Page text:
competing demands. On the one hand, there was a top-down requirement imposed by the administration of state and party to introduce ideological propaganda into television programmes, with the aim of forming a socialist population and stabilising the political system with the help of the media. On the other hand, there was a bottom-up requirement to satisfy the audience’s demand for entertainment after a hard day’s work, which was largely incompatible with explicit political education or intellectual propaganda. In response to these contrasting demands, GDR television
reports began to show a much more sober or pessimistic assessment of French influence on Muslim women, and in particular an underlying consensus that Algerians held a highly instrumental attitude to the strategies of ‘contact’. Women, it was noted, turned out en masse to gain material goods or services, but increasingly did not even attempt to disguise their lack of interest or open hostility towards ideological propaganda and the broader political goals of the French project. The EMSI of the Oran region reported in December 1960, ‘the female Muslim population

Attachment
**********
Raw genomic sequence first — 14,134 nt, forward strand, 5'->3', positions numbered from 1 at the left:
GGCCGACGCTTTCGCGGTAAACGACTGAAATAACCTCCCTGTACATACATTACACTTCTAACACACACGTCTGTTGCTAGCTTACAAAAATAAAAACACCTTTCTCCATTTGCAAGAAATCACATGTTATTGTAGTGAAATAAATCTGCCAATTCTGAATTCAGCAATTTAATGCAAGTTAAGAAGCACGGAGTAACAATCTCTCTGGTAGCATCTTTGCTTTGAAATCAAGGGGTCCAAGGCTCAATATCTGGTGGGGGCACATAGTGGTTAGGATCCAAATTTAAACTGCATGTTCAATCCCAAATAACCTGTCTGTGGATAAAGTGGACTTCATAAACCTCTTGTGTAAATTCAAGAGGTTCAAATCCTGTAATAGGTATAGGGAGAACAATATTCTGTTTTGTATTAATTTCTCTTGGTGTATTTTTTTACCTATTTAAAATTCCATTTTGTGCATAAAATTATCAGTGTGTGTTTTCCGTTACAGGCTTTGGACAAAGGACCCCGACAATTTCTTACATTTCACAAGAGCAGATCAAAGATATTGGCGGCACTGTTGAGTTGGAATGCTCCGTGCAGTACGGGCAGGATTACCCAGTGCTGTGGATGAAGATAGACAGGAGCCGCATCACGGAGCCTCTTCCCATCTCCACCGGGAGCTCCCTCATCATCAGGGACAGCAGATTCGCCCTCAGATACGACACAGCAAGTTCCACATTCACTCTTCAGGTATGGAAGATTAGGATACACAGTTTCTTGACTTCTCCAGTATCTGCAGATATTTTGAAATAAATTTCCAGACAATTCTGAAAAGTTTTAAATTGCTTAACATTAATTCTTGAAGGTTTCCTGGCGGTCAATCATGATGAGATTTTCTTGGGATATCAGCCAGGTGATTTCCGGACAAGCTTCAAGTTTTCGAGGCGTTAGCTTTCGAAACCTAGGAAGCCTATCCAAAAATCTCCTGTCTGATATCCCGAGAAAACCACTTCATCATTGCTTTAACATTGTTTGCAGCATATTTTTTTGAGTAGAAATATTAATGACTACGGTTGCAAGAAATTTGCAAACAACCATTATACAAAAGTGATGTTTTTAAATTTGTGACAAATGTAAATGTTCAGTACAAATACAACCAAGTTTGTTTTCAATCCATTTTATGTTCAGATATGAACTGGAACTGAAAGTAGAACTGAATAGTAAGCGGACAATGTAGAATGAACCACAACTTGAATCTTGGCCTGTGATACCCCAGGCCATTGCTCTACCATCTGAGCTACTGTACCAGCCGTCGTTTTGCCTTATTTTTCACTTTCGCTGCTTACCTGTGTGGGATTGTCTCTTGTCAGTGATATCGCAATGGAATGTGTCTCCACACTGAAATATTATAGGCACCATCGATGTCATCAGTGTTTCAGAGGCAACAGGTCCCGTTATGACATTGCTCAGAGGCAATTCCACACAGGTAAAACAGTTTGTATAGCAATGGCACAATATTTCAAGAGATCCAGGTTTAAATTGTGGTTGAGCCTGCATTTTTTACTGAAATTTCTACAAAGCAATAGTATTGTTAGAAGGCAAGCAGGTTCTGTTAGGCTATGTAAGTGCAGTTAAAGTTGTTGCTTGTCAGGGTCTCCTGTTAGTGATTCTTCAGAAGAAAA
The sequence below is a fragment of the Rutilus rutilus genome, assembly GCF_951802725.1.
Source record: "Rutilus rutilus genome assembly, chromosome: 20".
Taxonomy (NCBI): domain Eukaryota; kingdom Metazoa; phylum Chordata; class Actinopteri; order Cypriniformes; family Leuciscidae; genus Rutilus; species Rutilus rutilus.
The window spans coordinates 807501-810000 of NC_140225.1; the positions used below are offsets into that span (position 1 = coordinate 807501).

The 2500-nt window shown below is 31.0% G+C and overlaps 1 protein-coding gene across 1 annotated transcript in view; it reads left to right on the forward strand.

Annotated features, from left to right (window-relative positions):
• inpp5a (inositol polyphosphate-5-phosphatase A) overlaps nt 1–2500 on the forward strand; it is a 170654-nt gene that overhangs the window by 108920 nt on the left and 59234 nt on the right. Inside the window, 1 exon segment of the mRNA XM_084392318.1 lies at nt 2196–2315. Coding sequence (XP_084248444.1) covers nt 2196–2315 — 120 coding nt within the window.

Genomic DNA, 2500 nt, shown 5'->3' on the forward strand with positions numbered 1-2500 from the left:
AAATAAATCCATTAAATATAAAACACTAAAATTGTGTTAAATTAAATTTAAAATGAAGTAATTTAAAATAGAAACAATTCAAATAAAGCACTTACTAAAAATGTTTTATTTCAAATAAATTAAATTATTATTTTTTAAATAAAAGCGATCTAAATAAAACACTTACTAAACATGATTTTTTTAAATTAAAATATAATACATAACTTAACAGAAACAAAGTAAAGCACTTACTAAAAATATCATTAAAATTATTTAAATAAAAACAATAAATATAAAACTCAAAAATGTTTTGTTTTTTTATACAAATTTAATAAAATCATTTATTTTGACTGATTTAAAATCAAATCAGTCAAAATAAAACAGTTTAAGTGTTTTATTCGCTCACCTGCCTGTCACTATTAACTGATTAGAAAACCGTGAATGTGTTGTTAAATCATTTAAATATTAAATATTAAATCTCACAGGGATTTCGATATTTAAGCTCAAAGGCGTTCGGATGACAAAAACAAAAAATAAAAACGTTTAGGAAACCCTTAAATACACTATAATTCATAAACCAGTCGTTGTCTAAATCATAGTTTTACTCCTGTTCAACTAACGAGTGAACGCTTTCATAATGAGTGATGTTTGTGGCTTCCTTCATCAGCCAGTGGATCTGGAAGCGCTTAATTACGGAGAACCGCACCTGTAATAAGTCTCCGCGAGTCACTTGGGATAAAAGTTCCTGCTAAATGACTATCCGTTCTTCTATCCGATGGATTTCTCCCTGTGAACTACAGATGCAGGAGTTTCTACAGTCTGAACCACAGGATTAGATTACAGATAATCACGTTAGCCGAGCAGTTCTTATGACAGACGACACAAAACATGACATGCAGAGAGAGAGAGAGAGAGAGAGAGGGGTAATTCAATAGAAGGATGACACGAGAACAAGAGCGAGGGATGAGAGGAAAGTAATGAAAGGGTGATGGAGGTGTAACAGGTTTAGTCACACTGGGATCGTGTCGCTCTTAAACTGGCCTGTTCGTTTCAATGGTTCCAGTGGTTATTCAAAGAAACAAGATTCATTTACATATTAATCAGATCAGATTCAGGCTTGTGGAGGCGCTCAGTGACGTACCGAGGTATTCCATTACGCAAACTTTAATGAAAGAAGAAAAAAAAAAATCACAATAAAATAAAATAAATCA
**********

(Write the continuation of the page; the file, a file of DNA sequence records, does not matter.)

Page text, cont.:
John Brewer and Gareth I. Higgins, Anti-Catholicism in Northern Ireland, 1600–1988: The Mote and the Beam (London: Macmillan, 1998), p. 15. 10 Marianne Elliott, The Catholics of Ulster: A History (London: Penguin, 2001), pp. 101–02. 11 Ethan Howard Shagan, ‘Constructing Discord: Ideology
neurons may be imitation rather than action understanding. 89 Further, empathy does not necessarily require the mirror neuron faculty. 90 In some cases, it is assumed that empathy will resolve antisocial actions, despite scientific research suggesting that empathy still exists within a framework of ideology, propaganda, culture, tradition, prejudice and in-group bias. 91 While keeping
Moderates: Ideology, Propaganda, and the Emergence of the Party, 1660–1678 (Newark, DE: University of Delaware Press, 2002), passim. 9 T. Harris, ‘The Legacy of the English Civil War: Rethinking the Revolution’, European Legacy, 5:4 (2000), 505; and M. Knights, Politics and Opinion in Crisis, 1678–81 (Cambridge: Cambridge University Press, 1994), p. 11. See also G. Tapsell, The Personal Rule of Charles II, 1681–85 (Woodbridge: Boydell, 2007), p. 11. 10 M. Zook, Radical Whigs and Conspiratorial Politics in Late Stuart England (University Park, PA: Pennsylvania State
evacuation programs, and hence were inevitably accompanied by ideological propaganda. With the expansion of the Greek government's evacuation program, the DSE also broadened the scope of its own program to include children from areas under the control of the National Army (Brown 2003a , Danforth and Van Boeschoten 2012 , Kitanoski and Doneski 2003 ). The humanitarian aspect of saving children was indicated as the main reason for both evacuation campaigns. There was also the incentive to raise the fighting spirit of the parents, who knew that their